Since its announcement in 2006, fans of the series have eagerly anticipated Final Fantasy XIII. It was arguably one of the biggest stories to come out of E3 that year, and considering all of the announcements that year, that’s saying something. And then in 2008, Microsoft finally dropped the bombshell that people had been expecting for years; Final Fantasy XIII was coming to PS3 and 360. The net result has been four years of almost nonstop hype, which made the wait for the game all the longer. So now, the question remains; was it worth the wait? I can say without a shadow of a doubt, that it was. Continue reading ‘Final Fantasy XIII – Staff Review’ »
Sometimes, it’s refreshing to go through a game with no foreknowledge of what’s going on. I rarely get that opportunity, given how close my ear tends to be to any RPG-related news source. Rare is it that I can claim that a game’s flown completely under my radar.
Last Rebellion flew completely under my radar. Continue reading ‘Last Rebellion – Staff Review’ »
Final Fantasy XIII has been a long time coming, and there’s little doubt that some people are going in with certain expectations. The fact that it’s also the first main series Final Fantasy game for the current generation likely only adds to this. To the extent that it’s possible, one has to put that aside and focus on the game for what it is rather than thinking about the rest of the series. Final Fantasy XIII is rather unlike anything else in the series anyway. Of course, it certainly has its fair share of staples such as chocobos, cactuars, and tonberries in the game, but the gameplay emphasis is very different. Exploration is all but ignored for the most part, and dungeons are the game’s clear focus. Towns are almost non-existent and functionally replaced by shops that can be accessed from save points while inns are rendered obsolete by auto-healing. Bits of story are delivered at very specific intervals, and the pace is carefully controlled to a large degree by a number of design decisions such as most dungeons being purposely linear. Continue reading ‘Final Fantasy XIII – Staff Import Review’ »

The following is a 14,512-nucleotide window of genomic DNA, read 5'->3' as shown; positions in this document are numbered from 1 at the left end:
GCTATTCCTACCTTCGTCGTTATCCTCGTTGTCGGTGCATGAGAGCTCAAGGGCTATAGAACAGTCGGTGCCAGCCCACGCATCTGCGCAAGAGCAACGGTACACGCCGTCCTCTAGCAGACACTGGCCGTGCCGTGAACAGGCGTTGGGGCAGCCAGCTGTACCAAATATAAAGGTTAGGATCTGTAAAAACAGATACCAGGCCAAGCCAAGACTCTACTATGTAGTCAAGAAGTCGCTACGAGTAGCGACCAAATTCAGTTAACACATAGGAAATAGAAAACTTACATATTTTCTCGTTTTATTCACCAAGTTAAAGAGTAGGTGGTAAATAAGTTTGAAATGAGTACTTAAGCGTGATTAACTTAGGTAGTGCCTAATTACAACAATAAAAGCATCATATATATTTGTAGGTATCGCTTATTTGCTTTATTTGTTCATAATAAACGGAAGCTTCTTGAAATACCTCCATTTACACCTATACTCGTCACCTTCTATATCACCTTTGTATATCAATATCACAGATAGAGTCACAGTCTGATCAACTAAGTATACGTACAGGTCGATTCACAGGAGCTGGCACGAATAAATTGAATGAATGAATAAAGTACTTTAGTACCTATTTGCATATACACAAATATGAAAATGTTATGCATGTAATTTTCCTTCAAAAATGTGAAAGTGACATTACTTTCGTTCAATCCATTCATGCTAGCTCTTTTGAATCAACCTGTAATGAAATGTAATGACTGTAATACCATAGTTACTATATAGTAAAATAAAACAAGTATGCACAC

Fourteen years ago, developer tri-Ace released Star Ocean for the Super Famicom. Touting “Space is an ocean of stars” as a tagline, it achieved a cult following among RPG fans and put the dev on the map. Many years, several releases and ports later, we arrive at a re-release of the fourth installment, Star Ocean: The Last Hope International, which delivers an experience largely in line with the rest of the series. Continue reading ‘Star Ocean: The Last Hope International – Staff Review’ »
In Japan, crossover games have been around for a long time, and in the case of Super Robot Wars, some have spawned an entire successful series. But on this side of the Pacific, these games almost never make an appearance, primarily due to licensing issues and western gamers not being exposed to the source material. Cross Edge is one of the first games in the crossover genre to make it to North America so fans on this side of the planet can see what they’ve been missing.
Nearly five years ago, gamers first got a crack at Disgaea: Hour of Darkness, a quirky TRPG set in the Netherworld. This game mixed a unique blend of humor with tactical combat and defied many of the common conventions of RPGs and of games in general. There really isn’t anything quite like a Disgaea game, and now the series makes its debut on the PlayStation 3 with Disgaea 3: Absence of Justice and improves on the formula in nearly every way. Continue reading ‘Disgaea 3: Absence of Justice – Staff Review’ »